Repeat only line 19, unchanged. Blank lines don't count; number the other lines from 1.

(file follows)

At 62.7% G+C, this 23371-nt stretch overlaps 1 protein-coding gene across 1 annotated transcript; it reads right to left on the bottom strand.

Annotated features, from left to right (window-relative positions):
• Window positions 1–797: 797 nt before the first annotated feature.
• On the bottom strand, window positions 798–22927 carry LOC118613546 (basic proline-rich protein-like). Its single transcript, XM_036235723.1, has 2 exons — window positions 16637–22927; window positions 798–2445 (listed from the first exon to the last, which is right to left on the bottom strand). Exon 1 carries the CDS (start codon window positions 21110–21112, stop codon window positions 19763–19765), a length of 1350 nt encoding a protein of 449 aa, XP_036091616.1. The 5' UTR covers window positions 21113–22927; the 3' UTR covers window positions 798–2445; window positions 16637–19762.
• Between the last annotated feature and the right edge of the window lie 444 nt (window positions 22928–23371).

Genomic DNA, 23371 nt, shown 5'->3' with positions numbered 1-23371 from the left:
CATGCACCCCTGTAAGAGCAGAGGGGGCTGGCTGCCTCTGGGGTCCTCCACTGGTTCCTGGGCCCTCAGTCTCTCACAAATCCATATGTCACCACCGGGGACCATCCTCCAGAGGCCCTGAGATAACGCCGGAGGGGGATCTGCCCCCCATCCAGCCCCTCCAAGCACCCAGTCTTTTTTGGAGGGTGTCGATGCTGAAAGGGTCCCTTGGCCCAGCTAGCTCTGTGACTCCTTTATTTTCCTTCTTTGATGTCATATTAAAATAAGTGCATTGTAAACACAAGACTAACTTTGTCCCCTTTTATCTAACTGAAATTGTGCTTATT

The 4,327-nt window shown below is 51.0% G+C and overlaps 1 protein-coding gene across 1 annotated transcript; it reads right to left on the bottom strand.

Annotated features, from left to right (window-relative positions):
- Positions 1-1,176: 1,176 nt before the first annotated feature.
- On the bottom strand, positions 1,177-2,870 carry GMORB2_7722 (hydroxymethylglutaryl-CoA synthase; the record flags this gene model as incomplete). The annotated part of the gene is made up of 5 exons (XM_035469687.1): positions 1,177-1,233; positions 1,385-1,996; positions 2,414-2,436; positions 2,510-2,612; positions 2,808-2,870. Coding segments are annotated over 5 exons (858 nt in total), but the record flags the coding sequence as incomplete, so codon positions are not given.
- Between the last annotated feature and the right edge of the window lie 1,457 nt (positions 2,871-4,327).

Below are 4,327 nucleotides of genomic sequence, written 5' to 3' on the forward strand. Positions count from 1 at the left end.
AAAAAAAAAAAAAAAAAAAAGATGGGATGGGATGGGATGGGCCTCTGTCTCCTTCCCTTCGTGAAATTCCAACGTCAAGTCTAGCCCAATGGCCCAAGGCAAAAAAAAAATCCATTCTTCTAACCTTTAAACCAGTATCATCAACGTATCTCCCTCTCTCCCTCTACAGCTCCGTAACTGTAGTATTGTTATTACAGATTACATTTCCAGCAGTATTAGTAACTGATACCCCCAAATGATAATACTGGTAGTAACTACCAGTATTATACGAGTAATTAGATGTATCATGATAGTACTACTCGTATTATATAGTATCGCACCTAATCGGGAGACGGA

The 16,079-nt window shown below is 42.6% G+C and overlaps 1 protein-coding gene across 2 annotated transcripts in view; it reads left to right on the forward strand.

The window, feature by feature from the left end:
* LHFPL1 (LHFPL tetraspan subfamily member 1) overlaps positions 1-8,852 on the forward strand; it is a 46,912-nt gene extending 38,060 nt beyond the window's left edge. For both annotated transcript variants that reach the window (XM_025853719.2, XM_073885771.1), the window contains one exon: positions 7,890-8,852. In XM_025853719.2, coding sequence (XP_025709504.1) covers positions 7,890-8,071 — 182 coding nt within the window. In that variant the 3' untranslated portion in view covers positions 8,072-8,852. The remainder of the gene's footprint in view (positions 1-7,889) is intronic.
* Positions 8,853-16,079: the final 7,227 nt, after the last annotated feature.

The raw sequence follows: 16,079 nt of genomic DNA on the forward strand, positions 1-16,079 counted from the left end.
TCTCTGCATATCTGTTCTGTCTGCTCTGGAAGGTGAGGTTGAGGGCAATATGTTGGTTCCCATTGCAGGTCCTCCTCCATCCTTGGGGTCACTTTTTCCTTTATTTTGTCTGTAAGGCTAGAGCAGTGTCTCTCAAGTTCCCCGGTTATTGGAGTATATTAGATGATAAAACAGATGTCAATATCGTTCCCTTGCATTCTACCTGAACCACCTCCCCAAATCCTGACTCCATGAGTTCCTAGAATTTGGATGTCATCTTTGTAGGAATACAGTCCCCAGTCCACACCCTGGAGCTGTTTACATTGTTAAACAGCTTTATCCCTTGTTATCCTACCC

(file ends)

The raw sequence follows: 16,079 nt of genomic DNA on the forward strand, positions 1-16,079 counted from the left end.